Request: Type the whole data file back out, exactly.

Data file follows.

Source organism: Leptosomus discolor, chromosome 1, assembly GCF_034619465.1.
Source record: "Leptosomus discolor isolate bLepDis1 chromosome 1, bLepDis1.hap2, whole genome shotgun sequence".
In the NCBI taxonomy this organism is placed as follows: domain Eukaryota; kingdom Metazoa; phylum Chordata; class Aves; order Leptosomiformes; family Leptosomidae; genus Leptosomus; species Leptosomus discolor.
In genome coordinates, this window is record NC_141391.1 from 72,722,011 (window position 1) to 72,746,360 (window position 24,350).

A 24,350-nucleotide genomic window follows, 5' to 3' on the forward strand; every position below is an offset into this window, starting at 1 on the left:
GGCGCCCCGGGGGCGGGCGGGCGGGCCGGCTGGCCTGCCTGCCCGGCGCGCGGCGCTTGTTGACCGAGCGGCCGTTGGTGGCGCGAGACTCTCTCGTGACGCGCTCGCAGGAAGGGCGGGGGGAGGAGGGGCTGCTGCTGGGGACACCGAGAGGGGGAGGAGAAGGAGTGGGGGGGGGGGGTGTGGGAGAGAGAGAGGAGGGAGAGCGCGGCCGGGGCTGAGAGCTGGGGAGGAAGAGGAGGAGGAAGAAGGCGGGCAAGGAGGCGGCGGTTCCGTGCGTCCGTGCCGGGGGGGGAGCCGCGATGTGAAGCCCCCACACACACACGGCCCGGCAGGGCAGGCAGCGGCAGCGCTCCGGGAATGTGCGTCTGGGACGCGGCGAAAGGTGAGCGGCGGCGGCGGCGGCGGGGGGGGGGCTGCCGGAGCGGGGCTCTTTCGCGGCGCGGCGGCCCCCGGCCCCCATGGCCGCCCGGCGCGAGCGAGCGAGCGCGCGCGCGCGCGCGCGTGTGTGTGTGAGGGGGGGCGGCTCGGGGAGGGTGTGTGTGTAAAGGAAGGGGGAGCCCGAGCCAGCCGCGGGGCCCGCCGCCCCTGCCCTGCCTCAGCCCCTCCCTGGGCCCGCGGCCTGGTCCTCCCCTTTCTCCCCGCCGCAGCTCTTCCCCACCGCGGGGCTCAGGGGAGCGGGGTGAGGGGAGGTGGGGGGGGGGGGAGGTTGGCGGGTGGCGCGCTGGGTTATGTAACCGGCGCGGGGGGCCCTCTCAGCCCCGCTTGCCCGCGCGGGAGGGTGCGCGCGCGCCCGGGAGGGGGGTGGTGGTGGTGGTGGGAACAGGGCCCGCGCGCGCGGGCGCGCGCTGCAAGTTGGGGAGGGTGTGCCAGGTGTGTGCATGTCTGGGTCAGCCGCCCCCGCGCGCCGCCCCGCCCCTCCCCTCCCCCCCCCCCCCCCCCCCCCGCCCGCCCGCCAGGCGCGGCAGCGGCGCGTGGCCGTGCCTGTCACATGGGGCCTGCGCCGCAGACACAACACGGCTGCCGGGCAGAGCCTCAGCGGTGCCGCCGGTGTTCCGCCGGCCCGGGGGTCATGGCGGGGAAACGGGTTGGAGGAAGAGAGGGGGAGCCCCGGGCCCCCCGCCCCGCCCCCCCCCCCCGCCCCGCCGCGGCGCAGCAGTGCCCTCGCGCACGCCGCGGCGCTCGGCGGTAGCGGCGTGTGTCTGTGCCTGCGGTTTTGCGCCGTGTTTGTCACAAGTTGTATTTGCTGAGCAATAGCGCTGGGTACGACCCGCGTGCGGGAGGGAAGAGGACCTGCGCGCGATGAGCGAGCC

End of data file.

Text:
Source organism: Leptosomus discolor, chromosome 1, assembly GCF_034619465.1.
Source record: "Leptosomus discolor isolate bLepDis1 chromosome 1, bLepDis1.hap2, whole genome shotgun sequence".
In the NCBI taxonomy this organism is placed as follows: domain Eukaryota; kingdom Metazoa; phylum Chordata; class Aves; order Leptosomiformes; family Leptosomidae; genus Leptosomus; species Leptosomus discolor.
In genome coordinates, this window is record NC_141391.1 from 72,722,011 (window position 1) to 72,746,360 (window position 24,350).

A 24,350-nucleotide genomic window follows, 5' to 3' on the forward strand; every position below is an offset into this window, starting at 1 on the left:
GGCGCCCCGGGGGCGGGCGGGCGGGCCGGCTGGCCTGCCTGCCCGGCGCGCGGCGCTTGTTGACCGAGCGGCCGTTGGTGGCGCGAGACTCTCTCGTGACGCGCTCGCAGGAAGGGCGGGGGGAGGAGGGGCTGCTGCTGGGGACACCGAGAGGGGGAGGAGAAGGAGTGGGGGGGGGGGGTGTGGGAGAGAGAGAGGAGGGAGAGCGCGGCCGGGGCTGAGAGCTGGGGAGGAAGAGGAGGAGGAAGAAGGCGGGCAAGGAGGCGGCGGTTCCGTGCGTCCGTGCCGGGGGGGGAGCCGCGATGTGAAGCCCCCACACACACACGGCCCGGCAGGGCAGGCAGCGGCAGCGCTCCGGGAATGTGCGTCTGGGACGCGGCGAAAGGTGAGCGGCGGCGGCGGCGGCGGGGGGGGGGCTGCCGGAGCGGGGCTCTTTCGCGGCGCGGCGGCCCCCGGCCCCCATGGCCGCCCGGCGCGAGCGAGCGAGCGCGCGCGCGCGCGCGCGTGTGTGTGTGAGGGGGGGCGGCTCGGGGAGGGTGTGTGTGTAAAGGAAGGGGGAGCCCGAGCCAGCCGCGGGGCCCGCCGCCCCTGCCCTGCCTCAGCCCCTCCCTGGGCCCGCGGCCTGGTCCTCCCCTTTCTCCCCGCCGCAGCTCTTCCCCACCGCGGGGCTCAGGGGAGCGGGGTGAGGGGAGGTGGGGGGGGGGGGAGGTTGGCGGGTGGCGCGCTGGGTTATGTAACCGGCGCGGGGGGCCCTCTCAGCCCCGCTTGCCCGCGCGGGAGGGTGCGCGCGCGCCCGGGAGGGGGGTGGTGGTGGTGGTGGGAACAGGGCCCGCGCGCGCGGGCGCGCGCTGCAAGTTGGGGAGGGTGTGCCAGGTGTGTGCATGTCTGGGTCAGCCGCCCCCGCGCGCCGCCCCGCCCCTCCCCTCCCCCCCCCCCCCCCCCCCCCGCCCGCCCGCCAGGCGCGGCAGCGGCGCGTGGCCGTGCCTGTCACATGGGGCCTGCGCCGCAGACACAACACGGCTGCCGGGCAGAGCCTCAGCGGTGCCGCCGGTGTTCCGCCGGCCCGGGGGTCATGGCGGGGAAACGGGTTGGAGGAAGAGAGGGGGAGCCCCGGGCCCCCCGCCCCGCCCCCCCCCCCCGCCCCGCCGCGGCGCAGCAGTGCCCTCGCGCACGCCGCGGCGCTCGGCGGTAGCGGCGTGTGTCTGTGCCTGCGGTTTTGCGCCGTGTTTGTCACAAGTTGTATTTGCTGAGCAATAGCGCTGGGTACGACCCGCGTGCGGGAGGGAAGAGGACCTGCGCGCGATGAGCGAGCC